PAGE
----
As far as I'm aware, Dragon Age isn't so old a franchise that people have started to forget about it... nevertheless, PopMatters' Mark Filipowich has decided to take a look back at both Origins and Dragon Age II in a retrospective article as a run-up to the upcoming Dragon Age III: Inquisition.
Dragon Age: Origins featured about as pared down a plot as one can get. Once every few centuries, creatures called darkspawn amass and rise from beneath the earth to conquer the surface in what is known as the Blight. Only an order known as the Grey Wardens is able to stop the Blight. The player controls a new Grey Warden recruit and is tasked with stopping the blight. That's it. Ultimately, there is never any question of where the player stands or what they need to do: all paths lead to ending the Blight. It's Tolkien's orcs attacking Middle Earth. But unlike Tolkien's universe, Dragon Age: Origins took place in a world unchecked by fate. Royalty was not always good, usurpers weren't always bad, curses were justified and war was not glorious. Though perhaps the praise for the franchise here and there is a little high, if you happen to have been living under a rock for the last few years, or haven't already finished discussing the games, this piece will get you up to speed.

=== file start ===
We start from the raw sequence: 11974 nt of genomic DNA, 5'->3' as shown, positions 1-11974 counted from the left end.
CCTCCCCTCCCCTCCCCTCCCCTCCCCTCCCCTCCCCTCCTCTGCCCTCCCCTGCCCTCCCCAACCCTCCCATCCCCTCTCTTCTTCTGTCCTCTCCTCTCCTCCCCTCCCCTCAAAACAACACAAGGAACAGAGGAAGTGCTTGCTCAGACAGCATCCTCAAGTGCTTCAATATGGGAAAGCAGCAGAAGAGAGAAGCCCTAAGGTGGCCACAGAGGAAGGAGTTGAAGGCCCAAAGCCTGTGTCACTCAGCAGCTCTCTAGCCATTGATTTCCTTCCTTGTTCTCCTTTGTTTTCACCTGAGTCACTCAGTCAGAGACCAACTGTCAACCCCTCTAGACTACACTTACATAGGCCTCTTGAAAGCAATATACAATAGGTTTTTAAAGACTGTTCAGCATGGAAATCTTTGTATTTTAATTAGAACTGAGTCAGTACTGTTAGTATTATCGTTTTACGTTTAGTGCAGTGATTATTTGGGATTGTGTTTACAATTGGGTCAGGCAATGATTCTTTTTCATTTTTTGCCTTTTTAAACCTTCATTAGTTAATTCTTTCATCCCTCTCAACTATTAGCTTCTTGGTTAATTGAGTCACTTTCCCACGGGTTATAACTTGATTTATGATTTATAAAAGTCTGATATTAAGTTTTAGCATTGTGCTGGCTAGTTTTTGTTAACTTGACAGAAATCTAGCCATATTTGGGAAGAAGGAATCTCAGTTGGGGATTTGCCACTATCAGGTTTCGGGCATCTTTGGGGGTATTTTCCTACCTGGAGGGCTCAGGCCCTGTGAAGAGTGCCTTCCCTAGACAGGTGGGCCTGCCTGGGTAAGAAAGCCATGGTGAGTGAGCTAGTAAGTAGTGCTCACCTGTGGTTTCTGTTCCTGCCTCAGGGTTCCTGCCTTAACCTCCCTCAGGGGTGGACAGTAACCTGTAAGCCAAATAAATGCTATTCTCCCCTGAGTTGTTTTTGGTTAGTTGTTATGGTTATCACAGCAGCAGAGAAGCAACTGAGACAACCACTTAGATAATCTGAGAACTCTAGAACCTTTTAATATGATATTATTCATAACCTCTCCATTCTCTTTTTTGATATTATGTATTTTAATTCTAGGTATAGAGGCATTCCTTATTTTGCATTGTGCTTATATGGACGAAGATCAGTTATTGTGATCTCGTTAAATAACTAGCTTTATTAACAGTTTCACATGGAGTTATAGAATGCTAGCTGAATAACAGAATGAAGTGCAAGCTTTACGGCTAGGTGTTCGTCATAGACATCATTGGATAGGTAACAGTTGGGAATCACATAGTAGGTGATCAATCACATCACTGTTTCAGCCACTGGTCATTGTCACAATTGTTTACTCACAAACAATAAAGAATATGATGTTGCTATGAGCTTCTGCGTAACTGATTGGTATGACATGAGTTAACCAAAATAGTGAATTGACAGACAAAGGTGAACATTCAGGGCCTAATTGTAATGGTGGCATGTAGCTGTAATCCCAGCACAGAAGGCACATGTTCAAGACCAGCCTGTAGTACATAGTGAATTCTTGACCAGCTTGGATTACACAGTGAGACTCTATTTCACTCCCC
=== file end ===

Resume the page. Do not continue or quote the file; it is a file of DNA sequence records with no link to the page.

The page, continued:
My own feelings on Dragon Age II are best summarized in Kris Ligman's review: (It's fantastic, and it's horrible. It's brilliant, and it's ridiculous. This is the best thing I've ever played. I want my money back.) ((Dragon Age II: Making the Case for (Quality) Games), PopMatters, 21 March 2011). The plot is a disorganized mess even as the world becomes deeper and more complicated. The choices that the player makes have no meaningful consequence but the powerlessness just reemphasizes the thesis of the text. The characters are some of the most human ever written, even while some refuse to be likable or even relatable. The mechanics are more streamlined and accessible than ever, even as they're mired with lazy and obnoxious design choices.